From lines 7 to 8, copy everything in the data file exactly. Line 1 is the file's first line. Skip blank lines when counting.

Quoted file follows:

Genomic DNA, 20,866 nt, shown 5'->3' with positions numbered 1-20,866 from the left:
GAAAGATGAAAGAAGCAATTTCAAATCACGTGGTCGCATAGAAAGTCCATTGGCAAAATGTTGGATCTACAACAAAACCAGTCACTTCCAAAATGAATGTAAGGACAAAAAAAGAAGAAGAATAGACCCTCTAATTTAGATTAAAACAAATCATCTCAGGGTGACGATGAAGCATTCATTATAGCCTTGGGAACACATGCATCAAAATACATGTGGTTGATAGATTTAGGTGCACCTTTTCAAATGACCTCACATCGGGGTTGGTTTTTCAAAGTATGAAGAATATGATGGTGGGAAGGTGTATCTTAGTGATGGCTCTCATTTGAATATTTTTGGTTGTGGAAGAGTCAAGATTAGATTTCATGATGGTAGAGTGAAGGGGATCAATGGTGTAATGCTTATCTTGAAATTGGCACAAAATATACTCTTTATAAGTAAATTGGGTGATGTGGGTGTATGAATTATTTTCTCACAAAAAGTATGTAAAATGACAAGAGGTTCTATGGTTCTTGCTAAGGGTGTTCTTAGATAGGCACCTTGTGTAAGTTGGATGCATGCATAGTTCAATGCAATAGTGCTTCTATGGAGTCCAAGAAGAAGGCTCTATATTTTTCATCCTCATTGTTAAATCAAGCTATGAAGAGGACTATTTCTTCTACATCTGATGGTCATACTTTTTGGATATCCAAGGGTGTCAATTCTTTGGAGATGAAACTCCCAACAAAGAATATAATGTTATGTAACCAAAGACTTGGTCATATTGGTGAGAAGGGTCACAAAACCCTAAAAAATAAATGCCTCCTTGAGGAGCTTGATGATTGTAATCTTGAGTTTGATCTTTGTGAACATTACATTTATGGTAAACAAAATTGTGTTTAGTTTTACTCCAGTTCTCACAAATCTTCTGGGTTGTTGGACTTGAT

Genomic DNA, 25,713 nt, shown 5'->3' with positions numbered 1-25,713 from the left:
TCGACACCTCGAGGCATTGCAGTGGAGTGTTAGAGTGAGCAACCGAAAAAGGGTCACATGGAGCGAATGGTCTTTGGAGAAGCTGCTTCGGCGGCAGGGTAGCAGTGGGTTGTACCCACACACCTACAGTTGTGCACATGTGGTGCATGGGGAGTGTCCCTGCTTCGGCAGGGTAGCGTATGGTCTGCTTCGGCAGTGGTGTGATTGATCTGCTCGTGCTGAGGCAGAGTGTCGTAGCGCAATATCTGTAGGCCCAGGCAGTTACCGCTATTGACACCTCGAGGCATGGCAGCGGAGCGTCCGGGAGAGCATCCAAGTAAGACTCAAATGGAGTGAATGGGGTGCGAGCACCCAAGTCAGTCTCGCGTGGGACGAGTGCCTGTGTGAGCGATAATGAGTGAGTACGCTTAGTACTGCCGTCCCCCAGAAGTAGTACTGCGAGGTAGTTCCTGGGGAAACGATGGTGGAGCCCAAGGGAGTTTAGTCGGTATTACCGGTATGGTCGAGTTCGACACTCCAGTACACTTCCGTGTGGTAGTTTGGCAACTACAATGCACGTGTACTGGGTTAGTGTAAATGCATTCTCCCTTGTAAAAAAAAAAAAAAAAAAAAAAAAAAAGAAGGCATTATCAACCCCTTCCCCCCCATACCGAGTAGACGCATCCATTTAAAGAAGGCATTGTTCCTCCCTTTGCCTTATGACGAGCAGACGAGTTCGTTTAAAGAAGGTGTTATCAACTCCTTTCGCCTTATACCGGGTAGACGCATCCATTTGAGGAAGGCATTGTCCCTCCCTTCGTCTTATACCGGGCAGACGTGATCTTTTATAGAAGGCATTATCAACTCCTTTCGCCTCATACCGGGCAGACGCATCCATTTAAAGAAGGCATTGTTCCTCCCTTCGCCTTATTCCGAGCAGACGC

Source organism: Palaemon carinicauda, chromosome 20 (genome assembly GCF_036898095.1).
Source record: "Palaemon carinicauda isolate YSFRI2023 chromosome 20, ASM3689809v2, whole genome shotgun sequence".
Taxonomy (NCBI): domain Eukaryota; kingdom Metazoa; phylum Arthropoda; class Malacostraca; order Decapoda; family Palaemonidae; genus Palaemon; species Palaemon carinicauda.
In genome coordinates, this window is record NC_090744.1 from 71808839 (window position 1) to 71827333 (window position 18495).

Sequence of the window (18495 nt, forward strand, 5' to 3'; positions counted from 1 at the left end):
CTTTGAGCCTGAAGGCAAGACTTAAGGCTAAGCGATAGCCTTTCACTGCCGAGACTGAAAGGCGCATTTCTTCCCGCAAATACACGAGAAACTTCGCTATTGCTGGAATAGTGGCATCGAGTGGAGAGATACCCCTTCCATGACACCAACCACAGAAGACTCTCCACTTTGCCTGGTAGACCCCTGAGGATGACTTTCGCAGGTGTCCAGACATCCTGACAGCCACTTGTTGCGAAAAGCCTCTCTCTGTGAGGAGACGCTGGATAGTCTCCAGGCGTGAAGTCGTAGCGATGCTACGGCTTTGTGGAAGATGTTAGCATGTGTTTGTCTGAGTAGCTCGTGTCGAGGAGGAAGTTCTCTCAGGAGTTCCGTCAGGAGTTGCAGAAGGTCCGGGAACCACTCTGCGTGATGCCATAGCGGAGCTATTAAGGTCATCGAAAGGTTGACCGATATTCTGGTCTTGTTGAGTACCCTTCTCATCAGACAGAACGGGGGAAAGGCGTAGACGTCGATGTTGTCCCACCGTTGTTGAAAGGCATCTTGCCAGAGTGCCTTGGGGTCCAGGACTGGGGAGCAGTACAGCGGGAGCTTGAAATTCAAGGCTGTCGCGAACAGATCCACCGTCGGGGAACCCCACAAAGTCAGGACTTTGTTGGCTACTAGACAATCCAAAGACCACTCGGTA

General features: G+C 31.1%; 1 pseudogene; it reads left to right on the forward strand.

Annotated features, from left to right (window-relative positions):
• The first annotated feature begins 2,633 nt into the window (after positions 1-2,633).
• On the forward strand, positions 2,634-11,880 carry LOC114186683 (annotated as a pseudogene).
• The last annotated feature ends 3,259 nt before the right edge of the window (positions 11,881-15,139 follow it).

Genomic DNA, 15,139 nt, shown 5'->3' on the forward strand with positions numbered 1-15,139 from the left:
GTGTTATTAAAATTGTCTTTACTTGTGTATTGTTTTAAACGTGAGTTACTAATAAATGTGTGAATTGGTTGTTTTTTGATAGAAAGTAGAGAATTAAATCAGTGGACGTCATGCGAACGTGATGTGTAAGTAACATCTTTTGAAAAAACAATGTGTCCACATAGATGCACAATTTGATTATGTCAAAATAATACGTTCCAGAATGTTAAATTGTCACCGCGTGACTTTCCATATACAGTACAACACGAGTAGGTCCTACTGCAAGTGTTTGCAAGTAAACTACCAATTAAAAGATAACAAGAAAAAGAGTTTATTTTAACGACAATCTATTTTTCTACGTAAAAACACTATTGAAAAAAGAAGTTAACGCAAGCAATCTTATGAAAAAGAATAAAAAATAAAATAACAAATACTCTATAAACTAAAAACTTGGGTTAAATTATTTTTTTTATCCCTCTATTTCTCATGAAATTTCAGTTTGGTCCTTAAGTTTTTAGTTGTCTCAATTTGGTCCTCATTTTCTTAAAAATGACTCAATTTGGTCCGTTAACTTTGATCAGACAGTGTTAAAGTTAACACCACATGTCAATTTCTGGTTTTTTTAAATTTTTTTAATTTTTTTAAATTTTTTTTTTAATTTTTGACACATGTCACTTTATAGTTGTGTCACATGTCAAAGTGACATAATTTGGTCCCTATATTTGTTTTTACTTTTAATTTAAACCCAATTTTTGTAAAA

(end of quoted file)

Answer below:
Taxonomy (NCBI): domain Eukaryota; kingdom Metazoa; phylum Arthropoda; class Malacostraca; order Decapoda; family Palaemonidae; genus Palaemon; species Palaemon carinicauda.
In genome coordinates, this window is record NC_090744.1 from 71808839 (window position 1) to 71827333 (window position 18495).